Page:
A: So you find nothing wrong with a woman in her 30s sleeping with a sixteen year old boy?

SD: I think we are too traditional with our definitions of appropriate relationships. Michael and Hanna made each other happy. They provided each other with things the other needed. Isn’t that all it should take to make a relationship work?

A: Do your own personal relationships have an effect on the way you see other relationships?

SD: Certainly, my personal life affects my opinions and as much as I try to separate that from my work, some will spill over. I am a gay man with a fulfilling romantic and sexual relationship with my wife, so yes, I know a thing or two about unusual relationships. I still stand by my statement that as long as all parties involved are mutually benefiting, there is nothing wrong.

A: Both The Hours and The Reader are very different in tone from your first feature, Billy Elliot. Do you see yourself sticking to dramas or will you make another light-hearted feature?

SD: The Hours and The Reader were certainly grimmer than Billy Elliot, but I disagree that Billy Elliot is light-hearted. Sure, there was much music and dancing but there were deep, universal themes in the film. Billy Elliot was as much about escaping the world one is confined to as The Hours was about the inability to do so. I think it is very important for people to not let societal pressures be the barrier to keep you from living the life you think you are destined for and I try to embody that theme in all my work. Too many people in this world are unhappy. If you are one of the lucky ones to know what it is you need to do to make yourself happy, whether it is dancing, getting out of suburban life or learning to read, by golly go and do it. We have become so in love with conforming that we have become afraid of making ourselves happy.

A: In The Reader, Hanna does teach herself how to read, yet she is not happy. How do you explain that?

SD: Well, one of the things I liked about The Reader is that Hanna is a dynamic character. I truly believe she had time to do a lot of soul-searching in prison. At the time of the court scenes, Hanna felt no remorse, but I believe she formed a guilt she could not live with in prison. When Michael came to see her the week before she was to be released, Hanna saw the lingering disapproval and intentional distance Michael was keeping from her. Hanna literally had nothing but her guilt to keep her company.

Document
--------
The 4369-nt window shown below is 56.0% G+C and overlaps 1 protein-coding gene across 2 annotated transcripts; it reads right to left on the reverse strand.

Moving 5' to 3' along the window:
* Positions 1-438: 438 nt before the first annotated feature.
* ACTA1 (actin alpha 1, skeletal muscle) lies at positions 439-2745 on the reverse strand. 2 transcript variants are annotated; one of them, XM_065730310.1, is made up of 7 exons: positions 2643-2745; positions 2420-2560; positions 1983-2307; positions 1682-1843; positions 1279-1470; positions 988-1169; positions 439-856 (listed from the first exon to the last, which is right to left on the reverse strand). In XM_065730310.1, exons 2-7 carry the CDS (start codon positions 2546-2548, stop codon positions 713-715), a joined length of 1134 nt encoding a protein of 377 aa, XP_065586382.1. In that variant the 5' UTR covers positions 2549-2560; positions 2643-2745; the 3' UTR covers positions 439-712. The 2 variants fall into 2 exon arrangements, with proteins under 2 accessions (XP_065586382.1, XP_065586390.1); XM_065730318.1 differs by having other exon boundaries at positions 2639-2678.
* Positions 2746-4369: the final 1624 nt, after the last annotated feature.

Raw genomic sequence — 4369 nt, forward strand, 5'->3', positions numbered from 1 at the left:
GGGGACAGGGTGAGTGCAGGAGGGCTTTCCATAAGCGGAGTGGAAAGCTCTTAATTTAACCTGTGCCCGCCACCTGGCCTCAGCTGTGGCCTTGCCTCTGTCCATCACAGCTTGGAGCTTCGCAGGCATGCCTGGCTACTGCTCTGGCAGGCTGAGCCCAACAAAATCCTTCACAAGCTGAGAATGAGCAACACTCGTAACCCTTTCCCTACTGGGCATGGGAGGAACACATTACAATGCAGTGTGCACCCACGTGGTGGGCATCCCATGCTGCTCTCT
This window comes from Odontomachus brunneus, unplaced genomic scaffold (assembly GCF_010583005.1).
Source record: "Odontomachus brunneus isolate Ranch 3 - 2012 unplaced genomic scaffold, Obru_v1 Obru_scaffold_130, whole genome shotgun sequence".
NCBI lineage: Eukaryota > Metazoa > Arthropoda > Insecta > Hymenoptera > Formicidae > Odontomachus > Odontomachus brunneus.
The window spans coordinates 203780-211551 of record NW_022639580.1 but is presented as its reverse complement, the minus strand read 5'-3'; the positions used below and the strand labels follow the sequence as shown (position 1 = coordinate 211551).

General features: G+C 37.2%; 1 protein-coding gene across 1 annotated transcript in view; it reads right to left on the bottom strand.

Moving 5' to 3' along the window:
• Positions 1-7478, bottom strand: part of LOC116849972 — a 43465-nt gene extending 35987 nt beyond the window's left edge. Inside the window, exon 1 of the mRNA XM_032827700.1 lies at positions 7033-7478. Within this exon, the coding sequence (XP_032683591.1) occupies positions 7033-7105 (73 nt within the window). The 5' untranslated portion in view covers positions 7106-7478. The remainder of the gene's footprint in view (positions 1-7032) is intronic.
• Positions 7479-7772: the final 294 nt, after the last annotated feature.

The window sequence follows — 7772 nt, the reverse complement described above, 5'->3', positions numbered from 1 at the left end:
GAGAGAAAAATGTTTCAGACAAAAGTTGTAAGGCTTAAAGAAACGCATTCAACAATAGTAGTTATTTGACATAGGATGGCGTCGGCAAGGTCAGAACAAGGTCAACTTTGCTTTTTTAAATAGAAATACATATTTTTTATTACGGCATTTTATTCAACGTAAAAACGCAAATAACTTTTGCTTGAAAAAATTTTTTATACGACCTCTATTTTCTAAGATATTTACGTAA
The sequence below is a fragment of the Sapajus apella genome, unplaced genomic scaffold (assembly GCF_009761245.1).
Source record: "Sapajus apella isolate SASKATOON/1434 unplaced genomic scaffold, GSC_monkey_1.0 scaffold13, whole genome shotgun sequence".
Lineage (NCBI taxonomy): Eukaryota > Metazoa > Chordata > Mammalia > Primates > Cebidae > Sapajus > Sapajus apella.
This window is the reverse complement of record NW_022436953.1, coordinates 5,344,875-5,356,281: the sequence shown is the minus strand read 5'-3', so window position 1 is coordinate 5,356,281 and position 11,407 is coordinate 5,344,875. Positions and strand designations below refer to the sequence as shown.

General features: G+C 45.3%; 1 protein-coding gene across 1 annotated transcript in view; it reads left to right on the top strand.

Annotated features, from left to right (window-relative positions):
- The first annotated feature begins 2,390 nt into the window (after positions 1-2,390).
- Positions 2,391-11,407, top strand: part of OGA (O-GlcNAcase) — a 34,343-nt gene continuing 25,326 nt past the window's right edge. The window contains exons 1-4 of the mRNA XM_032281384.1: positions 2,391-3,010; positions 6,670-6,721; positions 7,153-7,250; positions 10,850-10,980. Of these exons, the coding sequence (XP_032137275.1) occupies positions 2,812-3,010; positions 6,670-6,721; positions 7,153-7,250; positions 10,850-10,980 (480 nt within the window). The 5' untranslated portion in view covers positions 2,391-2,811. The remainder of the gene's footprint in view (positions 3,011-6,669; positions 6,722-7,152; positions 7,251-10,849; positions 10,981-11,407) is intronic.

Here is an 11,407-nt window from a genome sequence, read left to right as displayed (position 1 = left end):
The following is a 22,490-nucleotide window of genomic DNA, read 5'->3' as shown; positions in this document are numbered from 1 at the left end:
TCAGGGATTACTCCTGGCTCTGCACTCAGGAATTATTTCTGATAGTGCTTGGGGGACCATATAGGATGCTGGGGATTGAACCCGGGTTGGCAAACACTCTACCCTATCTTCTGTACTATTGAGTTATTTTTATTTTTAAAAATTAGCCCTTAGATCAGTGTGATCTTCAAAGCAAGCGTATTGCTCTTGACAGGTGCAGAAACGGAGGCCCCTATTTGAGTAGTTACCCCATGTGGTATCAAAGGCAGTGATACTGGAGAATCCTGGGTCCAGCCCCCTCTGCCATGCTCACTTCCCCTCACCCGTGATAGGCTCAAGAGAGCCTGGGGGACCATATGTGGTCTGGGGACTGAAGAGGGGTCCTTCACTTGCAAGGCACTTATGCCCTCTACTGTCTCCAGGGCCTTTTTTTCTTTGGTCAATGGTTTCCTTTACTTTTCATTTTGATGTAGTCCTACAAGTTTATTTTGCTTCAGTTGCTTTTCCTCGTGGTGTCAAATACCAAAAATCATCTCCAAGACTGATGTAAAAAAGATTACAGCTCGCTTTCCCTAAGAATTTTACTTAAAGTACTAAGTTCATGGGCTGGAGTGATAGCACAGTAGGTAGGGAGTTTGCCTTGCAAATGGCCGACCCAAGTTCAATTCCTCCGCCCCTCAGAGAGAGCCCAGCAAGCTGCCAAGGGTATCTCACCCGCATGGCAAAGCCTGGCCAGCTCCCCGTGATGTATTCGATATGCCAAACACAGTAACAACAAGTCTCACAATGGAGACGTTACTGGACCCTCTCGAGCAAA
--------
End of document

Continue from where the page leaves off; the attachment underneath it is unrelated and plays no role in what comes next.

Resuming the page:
A: This year, you have directed your fourth actress to an Oscar nomination – Julie Walters, Nicole Kidman, Julianne Moore and now Kate Winslet. How do you know women so well?

SD: Haha, I wouldn’t say I understand women. Much of my success in that department has come from the screenwriters writing such compelling characters for these talented actresses to bring to life. Not every woman is a happy housewife sex object. Women have as many layers as men do. A good example would be the relatively simple role of ballet instructor that Julie brought to life. She understood something about the very blue-collar environment in which her character lived and infused that culture into all her actions.

A: Well, that was certainly a more sensitive answer than Melvin Udall [from As Good As It Gets] gave! Thank you for sitting for this interview and I wish you the best of luck on Oscar night and on your next feature. You know I will be there!

The Curious Case of Benjamin Button (2008)


Benjamin Button tells the story of a man born with the body of someone 80 years old, but then ages backwards. I appreciated this movie for its technical achievements and the unique concept, but not much more. David Fincher’s direction certainly took ingenuity and vision, but much of it was flawed. The pacing was excruciatingly slow and a healthy proportion of the theater was getting restless in their seats as the movie progressed along its 80 year journey. Secondly, I take issues with the logistics of Benjamin’s aging. I realize that this movie is built on fantasy, but even fantasy should have some rules. For example, Benjamin is born the size of a normal baby looking like an old man and continues to grow in size (height and weight) throughout his life. Thus, it stands to reason that when he dies, he should be the size of an old man with the face and skin tone of a baby. He is born with calcified valves and arthritic joints, physiological findings in the elderly. He learns to walk by throwing off his crutches. Thus, it stands to reason that as he grows younger, his body should get physiologically younger. Yet, when he dies, he shows signs of dementia, something that should not be seen in someone so young. Eric Roth, the screenwriter, should have set the parameters of Benjamin’s life before he began writing the screenplay.

The major comparison that is made between this film is that it follows the same trajectory as Forrest Gump. This is partially true in that both movies tell life stories where the protagonist undergoes defining events and meets unique people. Gump, however, moved faster as it covered more events and served as a whirlwind journey through history. Benjamin Button had fewer events and fewer people that the protagonist met, but Fincher took his time with each episode of Benjamin’s life. Benjamin Button was certainly more of a character drama than Forrest Gump, but the only problem is that very few people have the patience to watch a 2.5 hour character drama. One episode that showed a particularly captivating character development was the one involving Tilda Swinton as a married woman with whom Benjamin had an affair. Swinton herself is such an enigma and a shapeshifter that any role she takes becomes an engaging performance.